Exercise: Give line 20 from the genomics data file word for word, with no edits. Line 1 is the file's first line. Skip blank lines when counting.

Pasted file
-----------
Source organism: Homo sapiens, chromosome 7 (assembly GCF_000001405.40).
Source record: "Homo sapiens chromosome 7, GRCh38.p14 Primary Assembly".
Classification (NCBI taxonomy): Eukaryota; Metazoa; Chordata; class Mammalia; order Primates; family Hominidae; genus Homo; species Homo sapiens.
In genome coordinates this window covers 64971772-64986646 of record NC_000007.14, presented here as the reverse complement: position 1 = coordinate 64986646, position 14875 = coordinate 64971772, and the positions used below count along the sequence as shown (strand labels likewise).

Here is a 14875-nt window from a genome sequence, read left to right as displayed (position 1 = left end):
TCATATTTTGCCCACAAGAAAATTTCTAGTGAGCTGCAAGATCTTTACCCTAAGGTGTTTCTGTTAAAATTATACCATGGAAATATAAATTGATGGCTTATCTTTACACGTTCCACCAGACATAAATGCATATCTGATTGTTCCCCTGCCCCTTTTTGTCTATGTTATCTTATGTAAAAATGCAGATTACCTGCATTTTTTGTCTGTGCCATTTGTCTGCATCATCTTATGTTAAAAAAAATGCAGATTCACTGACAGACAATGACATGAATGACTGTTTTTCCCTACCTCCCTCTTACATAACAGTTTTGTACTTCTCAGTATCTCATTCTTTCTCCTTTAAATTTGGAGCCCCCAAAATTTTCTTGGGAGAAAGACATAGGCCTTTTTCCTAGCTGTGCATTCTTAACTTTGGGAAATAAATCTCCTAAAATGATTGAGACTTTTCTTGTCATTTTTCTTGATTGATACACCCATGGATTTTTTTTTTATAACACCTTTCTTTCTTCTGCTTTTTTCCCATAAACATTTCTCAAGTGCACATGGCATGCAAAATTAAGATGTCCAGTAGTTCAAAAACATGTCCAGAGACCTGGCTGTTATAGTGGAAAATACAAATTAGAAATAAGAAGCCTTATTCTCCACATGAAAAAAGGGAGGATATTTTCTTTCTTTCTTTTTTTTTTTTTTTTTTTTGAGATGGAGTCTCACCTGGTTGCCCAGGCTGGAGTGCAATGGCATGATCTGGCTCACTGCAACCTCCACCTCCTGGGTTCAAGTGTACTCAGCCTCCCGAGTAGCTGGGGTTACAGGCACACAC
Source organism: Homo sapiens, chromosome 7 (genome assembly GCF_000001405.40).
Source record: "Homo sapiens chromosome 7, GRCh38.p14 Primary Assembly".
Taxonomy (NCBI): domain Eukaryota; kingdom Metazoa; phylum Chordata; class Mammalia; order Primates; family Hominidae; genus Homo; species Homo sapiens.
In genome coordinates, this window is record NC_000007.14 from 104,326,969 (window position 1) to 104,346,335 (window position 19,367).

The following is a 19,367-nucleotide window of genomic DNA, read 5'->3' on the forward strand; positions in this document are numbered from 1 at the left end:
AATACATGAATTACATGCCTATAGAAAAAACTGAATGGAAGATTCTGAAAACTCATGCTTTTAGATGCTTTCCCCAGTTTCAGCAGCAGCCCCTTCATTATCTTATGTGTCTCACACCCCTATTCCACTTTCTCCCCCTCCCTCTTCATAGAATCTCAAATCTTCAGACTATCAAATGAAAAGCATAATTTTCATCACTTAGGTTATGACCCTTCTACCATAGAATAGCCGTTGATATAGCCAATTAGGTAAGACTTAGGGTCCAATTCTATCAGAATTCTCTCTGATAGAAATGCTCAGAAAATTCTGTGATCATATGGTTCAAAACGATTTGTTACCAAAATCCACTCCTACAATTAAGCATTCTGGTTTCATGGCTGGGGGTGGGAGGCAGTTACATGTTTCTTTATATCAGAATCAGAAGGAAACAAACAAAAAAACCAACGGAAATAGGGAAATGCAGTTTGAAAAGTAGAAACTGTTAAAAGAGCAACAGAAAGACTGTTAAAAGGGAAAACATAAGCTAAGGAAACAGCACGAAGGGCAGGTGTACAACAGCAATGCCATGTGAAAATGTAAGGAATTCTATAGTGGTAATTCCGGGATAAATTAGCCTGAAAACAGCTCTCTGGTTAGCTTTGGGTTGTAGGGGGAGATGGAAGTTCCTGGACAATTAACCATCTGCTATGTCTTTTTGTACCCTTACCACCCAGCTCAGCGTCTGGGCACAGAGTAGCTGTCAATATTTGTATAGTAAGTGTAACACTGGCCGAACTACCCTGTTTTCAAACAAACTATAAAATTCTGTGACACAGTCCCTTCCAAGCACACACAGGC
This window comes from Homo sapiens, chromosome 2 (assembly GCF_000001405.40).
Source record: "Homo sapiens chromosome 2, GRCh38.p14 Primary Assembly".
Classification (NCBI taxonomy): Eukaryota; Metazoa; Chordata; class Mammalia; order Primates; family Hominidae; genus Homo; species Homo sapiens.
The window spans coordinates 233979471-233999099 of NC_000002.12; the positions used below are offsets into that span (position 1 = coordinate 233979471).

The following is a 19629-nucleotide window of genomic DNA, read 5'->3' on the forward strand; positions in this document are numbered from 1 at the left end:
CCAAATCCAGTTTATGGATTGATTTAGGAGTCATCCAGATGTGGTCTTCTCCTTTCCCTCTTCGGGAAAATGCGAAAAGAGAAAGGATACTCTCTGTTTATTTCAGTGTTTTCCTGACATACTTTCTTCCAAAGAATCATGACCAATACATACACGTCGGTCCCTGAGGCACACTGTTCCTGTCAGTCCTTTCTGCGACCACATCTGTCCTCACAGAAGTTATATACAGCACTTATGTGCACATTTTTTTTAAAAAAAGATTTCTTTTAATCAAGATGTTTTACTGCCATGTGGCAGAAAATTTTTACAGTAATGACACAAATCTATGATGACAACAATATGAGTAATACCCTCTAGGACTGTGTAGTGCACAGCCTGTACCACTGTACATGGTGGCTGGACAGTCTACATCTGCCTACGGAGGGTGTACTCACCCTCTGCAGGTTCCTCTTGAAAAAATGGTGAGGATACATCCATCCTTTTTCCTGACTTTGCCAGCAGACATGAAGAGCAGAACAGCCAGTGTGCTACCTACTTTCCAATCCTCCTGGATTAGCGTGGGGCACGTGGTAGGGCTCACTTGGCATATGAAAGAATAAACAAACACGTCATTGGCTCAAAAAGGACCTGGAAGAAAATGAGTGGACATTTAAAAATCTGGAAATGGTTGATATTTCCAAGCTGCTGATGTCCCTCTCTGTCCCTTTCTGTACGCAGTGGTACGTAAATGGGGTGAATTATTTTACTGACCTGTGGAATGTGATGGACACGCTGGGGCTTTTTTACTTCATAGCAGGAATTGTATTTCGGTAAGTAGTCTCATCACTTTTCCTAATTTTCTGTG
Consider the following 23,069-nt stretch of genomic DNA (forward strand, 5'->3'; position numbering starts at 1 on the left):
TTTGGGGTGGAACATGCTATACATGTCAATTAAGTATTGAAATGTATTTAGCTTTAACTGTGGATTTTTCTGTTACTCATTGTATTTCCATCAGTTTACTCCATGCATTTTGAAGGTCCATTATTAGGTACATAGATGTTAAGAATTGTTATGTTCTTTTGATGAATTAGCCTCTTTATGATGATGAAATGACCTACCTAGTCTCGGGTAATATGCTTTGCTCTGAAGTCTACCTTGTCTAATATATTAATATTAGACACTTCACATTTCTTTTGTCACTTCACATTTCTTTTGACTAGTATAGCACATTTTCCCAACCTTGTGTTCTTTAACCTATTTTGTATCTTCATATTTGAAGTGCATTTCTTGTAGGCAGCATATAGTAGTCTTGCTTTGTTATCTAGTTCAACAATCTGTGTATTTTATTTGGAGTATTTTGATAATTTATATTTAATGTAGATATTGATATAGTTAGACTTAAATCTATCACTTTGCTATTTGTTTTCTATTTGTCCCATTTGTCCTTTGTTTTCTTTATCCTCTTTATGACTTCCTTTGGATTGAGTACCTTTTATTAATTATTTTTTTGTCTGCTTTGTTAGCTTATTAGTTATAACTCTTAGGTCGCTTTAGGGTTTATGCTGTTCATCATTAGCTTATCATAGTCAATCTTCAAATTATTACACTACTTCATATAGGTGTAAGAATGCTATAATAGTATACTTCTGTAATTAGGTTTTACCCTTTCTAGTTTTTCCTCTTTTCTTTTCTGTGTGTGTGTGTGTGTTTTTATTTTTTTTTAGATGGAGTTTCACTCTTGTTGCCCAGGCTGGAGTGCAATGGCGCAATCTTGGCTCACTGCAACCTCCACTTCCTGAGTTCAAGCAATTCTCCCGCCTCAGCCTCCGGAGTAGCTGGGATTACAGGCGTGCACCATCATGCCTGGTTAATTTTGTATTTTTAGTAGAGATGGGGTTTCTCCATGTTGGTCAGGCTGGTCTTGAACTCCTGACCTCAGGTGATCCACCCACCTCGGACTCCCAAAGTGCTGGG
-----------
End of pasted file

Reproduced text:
TTTGGGGTGGAACATGCTATACATGTCAATTAAGTATTGAAATGTATTTAGCTTTAACTGTGGATTTTTCTGTTACTCATTGTATTTCCATCAGTTTACTCCATGCATTTTGAAGGTCCATTATTAGGTACATAGATGTTAAGAATTGTTATGTTCTTTTGATGAATTAGCCTCTTTATGATGATGAAATGACCTACCTAGTCTCGGGTAATATGCTTTGCTCTGAAGTCTACCTTGTCTAATATATTAATATTAGACACTTCACATTTCTTTTGTCACTTCACATTTCTTTTGACTAGTATAGCACATTTTCCCAACCTTGTGTTCTTTAACCTATTTTGTATCTTCATATTTGAAGTGCATTTCTTGTAGGCAGCATATAGTAGTCTTGCTTTGTTATCTAGTTCAACAATCTGTGTATTTTATTTGGAGTATTTTGATAATTTATATTTAATGTAGATATTGATATAGTTAGACTTAAATCTATCACTTTGCTATTTGTTTTCTATTTGTCCCATTTGTCCTTTGTTTTCTTTATCCTCTTTATGACTTCCTTTGGATTGAGTACCTTTTATTAATTATTTTTTTGTCTGCTTTGTTAGCTTATTAGTTATAACTCTTAGGTCGCTTTAGGGTTTATGCTGTTCATCATTAGCTTATCATAGTCAATCTTCAAATTATTACACTACTTCATATAGGTGTAAGAATGCTATAATAGTATACTTCTGTAATTAGGTTTTACCCTTTCTAGTTTTTCCTCTTTTCTTTTCTGTGTGTGTGTGTGTGTTTTTATTTTTTTTTAGATGGAGTTTCACTCTTGTTGCCCAGGCTGGAGTGCAATGGCGCAATCTTGGCTCACTGCAACCTCCACTTCCTGAGTTCAAGCAATTCTCCCGCCTCAGCCTCCGGAGTAGCTGGGATTACAGGCGTGCACCATCATGCCTGGTTAATTTTGTATTTTTAGTAGAGATGGGGTTTCTCCATGTTGGTCAGGCTGGTCTTGAACTCCTGACCTCAGGTGATCCACCCACCTCGGACTCCCAAAGTGCTGGG